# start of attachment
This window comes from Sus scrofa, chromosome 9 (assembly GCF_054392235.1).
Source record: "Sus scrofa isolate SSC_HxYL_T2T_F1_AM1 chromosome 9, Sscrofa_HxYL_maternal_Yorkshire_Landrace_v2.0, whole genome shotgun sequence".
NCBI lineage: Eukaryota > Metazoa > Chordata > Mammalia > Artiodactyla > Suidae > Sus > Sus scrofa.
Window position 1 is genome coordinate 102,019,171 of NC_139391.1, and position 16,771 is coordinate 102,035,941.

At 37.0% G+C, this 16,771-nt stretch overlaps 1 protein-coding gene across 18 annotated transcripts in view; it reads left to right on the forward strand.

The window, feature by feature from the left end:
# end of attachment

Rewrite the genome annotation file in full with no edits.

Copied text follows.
This window comes from Sus scrofa, chromosome 9 (assembly GCF_054392235.1).
Source record: "Sus scrofa isolate SSC_HxYL_T2T_F1_AM1 chromosome 9, Sscrofa_HxYL_maternal_Yorkshire_Landrace_v2.0, whole genome shotgun sequence".
NCBI lineage: Eukaryota > Metazoa > Chordata > Mammalia > Artiodactyla > Suidae > Sus > Sus scrofa.
Window position 1 is genome coordinate 102,019,171 of NC_139391.1, and position 16,771 is coordinate 102,035,941.

At 37.0% G+C, this 16,771-nt stretch overlaps 1 protein-coding gene across 18 annotated transcripts in view; it reads left to right on the forward strand.

The window, feature by feature from the left end: